Redistribute The Tax Dollars
Hinsdale, like many other small villages and towns throughout Montana, is in a pickle. The infamous Environmental Protection Agency (EPA) has warranted that the water being dumped into the Milk River from Hinsdale's sewage treatment facility is unfit to be dumped into the sanitary and sterile Milk River.
The wastewater from sewage plants like Hinsdale's has been proven to be 10 times cleaner than the river it is being infused into. A person could drink the wastewater (if you didn't know from whence it came) without suffering any ill effects.
Would anyone in control of their faculties take a drink of water from the Milk River?
Summertime fun is when a group of kids and adults go down to the water in boats and inner tubes for a little floating, fishing, skiing and dunking one's little sister. I'm sure some Milk River water is being ingested accidentally and seemingly with no ill effects other than maybe a mild case of the “squirts.”
Now the EPA says they don't want Hinsdale dumping their drinkable water into the purer water of the river. Profanely wise of the EPA I would say.
So now the town of Hinsdale has to come up with $2 or $5 million bucks to build a lagoon-type sewage treatment plant. That's gonna take a whole bunch of pie auctions, car washes and benefit dances.
The same situation arises with the bridge crossing Beaver Creek north and west of Hinsdale on the Milk River Road.
The bridge was built in 1918 (the same year my dad was “built”) and certainly has seen better days. But the state and Valley County, in their incontinent wisdom keep pronouncing the bridge to be safe for traffic.
It really isn't because it's a blind approach in either direction.
But the catch 22 in this situation is this; if a person pushes the state or county too far about rebuilding or replacing this nearly 100-year-old structure, they will merely close the bridge to any traffic forcing the inhabitants on the Milk River Road to make the 8- to 13-mile trip to Hinsdale by the back way. Boy! That'd teach us citizens to be too pushy with the government, wouldn't it?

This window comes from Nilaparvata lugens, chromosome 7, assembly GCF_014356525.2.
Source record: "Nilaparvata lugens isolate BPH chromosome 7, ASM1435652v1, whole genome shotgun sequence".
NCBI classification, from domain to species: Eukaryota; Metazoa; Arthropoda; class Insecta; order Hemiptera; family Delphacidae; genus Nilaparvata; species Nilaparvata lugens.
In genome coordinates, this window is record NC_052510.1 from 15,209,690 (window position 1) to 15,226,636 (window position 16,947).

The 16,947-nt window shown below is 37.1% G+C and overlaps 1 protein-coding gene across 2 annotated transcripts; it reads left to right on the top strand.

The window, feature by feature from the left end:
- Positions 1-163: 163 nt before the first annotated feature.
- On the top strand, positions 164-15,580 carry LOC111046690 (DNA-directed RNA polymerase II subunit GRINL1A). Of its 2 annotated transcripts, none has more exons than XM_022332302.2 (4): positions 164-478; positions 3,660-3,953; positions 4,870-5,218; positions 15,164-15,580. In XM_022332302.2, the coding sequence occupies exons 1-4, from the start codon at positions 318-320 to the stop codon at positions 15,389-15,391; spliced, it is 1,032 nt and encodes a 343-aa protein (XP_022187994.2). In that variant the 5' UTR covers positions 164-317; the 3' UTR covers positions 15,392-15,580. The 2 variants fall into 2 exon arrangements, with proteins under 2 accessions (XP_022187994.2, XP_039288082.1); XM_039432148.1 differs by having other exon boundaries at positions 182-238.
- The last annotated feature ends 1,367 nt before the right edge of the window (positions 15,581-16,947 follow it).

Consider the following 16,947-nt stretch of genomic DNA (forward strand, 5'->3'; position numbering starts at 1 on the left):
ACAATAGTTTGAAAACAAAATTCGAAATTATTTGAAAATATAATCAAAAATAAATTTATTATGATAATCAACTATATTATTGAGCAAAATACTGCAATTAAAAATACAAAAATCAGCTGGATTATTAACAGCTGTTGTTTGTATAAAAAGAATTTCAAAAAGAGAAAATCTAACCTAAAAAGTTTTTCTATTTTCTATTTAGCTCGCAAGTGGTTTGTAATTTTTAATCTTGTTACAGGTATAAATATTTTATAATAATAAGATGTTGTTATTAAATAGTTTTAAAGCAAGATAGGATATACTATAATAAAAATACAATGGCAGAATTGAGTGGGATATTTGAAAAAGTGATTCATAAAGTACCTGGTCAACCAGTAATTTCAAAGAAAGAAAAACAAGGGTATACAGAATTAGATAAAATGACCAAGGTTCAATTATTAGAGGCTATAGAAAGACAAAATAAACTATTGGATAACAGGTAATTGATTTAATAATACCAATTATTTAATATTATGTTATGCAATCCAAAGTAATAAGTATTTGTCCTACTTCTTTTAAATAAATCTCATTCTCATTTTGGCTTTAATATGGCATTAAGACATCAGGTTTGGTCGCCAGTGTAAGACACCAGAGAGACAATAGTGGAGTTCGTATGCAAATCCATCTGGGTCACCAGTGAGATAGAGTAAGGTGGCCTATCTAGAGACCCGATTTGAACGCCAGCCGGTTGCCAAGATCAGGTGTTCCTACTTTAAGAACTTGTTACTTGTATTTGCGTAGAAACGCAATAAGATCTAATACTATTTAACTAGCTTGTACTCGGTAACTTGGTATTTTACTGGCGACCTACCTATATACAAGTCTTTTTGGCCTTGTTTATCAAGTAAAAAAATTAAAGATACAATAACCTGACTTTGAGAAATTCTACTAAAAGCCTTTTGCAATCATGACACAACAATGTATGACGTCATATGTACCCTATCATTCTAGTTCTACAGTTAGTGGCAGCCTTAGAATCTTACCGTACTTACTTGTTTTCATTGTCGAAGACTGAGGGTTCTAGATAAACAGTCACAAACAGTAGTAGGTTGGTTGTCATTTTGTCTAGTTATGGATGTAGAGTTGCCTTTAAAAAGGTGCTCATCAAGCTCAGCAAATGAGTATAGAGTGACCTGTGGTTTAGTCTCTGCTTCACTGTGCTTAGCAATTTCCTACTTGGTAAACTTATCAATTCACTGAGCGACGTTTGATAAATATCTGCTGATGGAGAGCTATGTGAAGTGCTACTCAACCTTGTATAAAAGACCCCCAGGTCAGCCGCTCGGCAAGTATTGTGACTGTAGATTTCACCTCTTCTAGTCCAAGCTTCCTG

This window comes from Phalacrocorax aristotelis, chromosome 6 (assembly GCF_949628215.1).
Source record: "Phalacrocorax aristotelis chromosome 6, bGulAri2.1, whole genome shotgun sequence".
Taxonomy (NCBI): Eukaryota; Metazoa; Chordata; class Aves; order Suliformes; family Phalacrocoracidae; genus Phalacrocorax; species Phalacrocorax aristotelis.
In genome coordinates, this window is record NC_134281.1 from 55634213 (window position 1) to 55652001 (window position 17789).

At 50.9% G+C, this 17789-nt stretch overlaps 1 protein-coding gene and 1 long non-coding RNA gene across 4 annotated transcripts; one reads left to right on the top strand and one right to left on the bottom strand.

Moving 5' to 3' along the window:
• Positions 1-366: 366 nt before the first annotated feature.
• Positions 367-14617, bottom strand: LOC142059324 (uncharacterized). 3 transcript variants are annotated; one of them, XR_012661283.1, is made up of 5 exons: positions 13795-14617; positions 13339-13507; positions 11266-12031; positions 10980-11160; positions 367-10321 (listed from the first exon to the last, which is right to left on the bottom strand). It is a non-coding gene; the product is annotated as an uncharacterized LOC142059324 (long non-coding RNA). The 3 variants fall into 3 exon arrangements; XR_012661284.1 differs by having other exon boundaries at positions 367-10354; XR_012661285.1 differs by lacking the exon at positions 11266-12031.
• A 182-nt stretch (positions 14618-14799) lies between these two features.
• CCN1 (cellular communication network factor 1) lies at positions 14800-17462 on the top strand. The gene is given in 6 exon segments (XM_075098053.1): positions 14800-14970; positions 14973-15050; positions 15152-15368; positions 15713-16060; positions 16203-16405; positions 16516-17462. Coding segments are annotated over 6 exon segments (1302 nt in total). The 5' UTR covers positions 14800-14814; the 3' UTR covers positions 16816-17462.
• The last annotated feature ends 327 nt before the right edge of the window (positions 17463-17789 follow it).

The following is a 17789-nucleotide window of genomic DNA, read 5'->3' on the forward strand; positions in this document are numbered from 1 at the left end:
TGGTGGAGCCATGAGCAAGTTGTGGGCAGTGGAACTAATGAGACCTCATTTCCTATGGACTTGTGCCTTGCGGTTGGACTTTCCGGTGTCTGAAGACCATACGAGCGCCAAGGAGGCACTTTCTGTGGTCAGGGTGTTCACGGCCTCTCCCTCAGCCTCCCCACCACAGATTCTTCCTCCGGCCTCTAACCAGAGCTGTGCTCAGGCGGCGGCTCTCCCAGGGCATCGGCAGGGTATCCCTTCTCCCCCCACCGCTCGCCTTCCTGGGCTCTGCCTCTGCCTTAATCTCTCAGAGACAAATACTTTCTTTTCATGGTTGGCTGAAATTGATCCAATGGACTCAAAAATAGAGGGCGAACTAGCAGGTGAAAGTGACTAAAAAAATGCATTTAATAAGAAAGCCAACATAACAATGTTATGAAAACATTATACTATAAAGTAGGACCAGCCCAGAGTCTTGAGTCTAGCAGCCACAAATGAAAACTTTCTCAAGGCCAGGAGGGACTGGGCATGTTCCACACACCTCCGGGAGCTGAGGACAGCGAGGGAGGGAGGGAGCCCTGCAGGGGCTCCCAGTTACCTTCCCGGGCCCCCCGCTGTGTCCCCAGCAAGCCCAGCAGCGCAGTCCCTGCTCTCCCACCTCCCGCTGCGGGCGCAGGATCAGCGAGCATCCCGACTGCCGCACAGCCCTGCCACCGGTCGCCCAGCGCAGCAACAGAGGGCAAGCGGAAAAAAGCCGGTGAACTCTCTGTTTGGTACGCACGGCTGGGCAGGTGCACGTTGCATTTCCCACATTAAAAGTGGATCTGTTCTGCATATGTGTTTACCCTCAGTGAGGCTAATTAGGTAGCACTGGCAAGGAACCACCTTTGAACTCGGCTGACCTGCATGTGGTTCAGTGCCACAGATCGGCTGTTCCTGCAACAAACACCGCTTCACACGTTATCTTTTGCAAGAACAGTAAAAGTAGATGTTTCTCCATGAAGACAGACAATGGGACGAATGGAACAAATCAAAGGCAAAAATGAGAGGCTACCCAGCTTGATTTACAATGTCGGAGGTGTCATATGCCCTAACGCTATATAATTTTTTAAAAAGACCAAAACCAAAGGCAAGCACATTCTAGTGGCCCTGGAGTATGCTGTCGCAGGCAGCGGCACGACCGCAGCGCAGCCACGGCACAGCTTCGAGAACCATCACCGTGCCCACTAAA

I'm told it will cost another $2 million or $5 million to replace the bridge.
More pie auctions and bake sales.
And there's the case of the four houses in Hinsdale that are slowly losing their back yards and soon their homes to the constantly eroding Milk River. A couple of them have lost over 60 feet of back yard over the 40 years they have been in existence.
My point (finally!) is this.
When a town in Kenya, Africa, needs a new sewage treatment facility, where is the first place they come seeking funds? And where do the folks in Afghanistan come to when they need to have a bridge built that will make getting to a grocery story easier for their people? And when people's homes in Dakar are in danger, who do they come to for money to relocate or rebuild?
And where do these foreign folks get the money to build these needed structures?
The United States, of course.
And do they have to pay back the money?
And how much money have they paid in United States taxes?
I'm sure that everyone of my 10.365 readers from different locations around the U.S. and from small towns similar to Hinsdale have similar dilemmas (or is that delemmi?) and are considering bake sales and benefit auctions to fund their projects, so here's my plan.
We TELL Congress to deduct $3 or $5 million from Israel's yearly allotment of $3.6 billion and send it to Hinsdale for the sewer plant.
We TELL Congress to stop paying Ireland $33 million for whatever reason they are paying it and send a few million or so to Hinsdale, Valley County and the State of Montana to help build the bridge. Oh, and while we're at it, why send Syria $87 million and neglect our own people's needs? Cut a couple million from their money and send it to Hinsdale to finish the bridge.
We TELL Congress to tell those people in Dakar they are going to have to do with $3 million or $5 million less because there are four families in Hinsdale, Mont., U.S.A., who need it more than they.
United States tax dollars helping Americans! Now there's a concept.
That's it for now folks. Thanks for listening.